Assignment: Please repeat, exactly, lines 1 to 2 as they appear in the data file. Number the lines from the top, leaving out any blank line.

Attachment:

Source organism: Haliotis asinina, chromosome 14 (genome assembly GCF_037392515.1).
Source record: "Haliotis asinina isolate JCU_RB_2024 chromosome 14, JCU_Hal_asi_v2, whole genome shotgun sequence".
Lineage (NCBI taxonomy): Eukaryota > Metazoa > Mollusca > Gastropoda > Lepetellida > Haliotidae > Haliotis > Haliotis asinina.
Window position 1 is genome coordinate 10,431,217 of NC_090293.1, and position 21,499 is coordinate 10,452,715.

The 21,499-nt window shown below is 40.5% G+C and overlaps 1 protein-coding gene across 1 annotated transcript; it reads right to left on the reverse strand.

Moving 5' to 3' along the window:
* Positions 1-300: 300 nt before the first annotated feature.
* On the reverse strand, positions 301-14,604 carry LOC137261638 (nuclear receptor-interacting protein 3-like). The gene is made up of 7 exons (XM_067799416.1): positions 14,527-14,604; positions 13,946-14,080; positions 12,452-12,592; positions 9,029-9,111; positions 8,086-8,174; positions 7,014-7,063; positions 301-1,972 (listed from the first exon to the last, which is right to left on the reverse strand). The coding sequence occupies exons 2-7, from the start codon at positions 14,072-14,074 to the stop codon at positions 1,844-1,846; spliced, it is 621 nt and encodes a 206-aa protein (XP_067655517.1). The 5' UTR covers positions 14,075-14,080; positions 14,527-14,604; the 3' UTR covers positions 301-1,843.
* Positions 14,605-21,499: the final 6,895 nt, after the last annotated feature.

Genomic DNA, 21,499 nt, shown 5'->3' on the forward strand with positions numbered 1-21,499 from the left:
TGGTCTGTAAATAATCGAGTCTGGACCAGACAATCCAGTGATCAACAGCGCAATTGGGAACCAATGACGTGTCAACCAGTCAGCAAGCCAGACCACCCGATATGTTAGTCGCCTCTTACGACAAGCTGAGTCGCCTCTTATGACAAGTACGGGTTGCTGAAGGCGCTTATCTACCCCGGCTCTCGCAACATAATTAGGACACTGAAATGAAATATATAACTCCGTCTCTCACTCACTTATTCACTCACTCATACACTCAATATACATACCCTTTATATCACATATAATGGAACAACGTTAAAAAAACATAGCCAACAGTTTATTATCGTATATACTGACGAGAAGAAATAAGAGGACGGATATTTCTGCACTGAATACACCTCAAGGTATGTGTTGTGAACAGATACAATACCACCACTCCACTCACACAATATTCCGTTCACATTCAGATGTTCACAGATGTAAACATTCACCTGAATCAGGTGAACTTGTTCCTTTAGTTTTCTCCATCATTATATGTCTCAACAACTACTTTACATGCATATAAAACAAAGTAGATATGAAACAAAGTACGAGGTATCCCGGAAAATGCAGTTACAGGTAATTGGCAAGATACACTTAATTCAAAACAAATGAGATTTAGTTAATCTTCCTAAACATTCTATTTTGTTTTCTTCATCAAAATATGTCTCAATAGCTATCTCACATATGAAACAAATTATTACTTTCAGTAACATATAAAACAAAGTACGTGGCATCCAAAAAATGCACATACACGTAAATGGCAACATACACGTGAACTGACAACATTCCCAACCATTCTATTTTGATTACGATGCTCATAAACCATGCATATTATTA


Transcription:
Source organism: Haliotis asinina, chromosome 14 (genome assembly GCF_037392515.1).
Source record: "Haliotis asinina isolate JCU_RB_2024 chromosome 14, JCU_Hal_asi_v2, whole genome shotgun sequence".